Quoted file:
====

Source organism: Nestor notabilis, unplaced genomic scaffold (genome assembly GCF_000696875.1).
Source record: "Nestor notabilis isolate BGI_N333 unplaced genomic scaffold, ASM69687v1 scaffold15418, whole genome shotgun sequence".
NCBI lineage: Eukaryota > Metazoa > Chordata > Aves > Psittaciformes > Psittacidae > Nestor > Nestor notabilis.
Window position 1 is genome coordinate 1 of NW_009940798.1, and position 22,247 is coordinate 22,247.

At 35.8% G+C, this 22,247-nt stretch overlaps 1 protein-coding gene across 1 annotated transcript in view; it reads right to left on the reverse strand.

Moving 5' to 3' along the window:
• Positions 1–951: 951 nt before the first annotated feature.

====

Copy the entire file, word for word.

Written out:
Source organism: Nestor notabilis, unplaced genomic scaffold (genome assembly GCF_000696875.1).
Source record: "Nestor notabilis isolate BGI_N333 unplaced genomic scaffold, ASM69687v1 scaffold15418, whole genome shotgun sequence".
NCBI lineage: Eukaryota > Metazoa > Chordata > Aves > Psittaciformes > Psittacidae > Nestor > Nestor notabilis.
Window position 1 is genome coordinate 1 of NW_009940798.1, and position 22,247 is coordinate 22,247.

At 35.8% G+C, this 22,247-nt stretch overlaps 1 protein-coding gene across 1 annotated transcript in view; it reads right to left on the reverse strand.

Moving 5' to 3' along the window:
• Positions 1–951: 951 nt before the first annotated feature.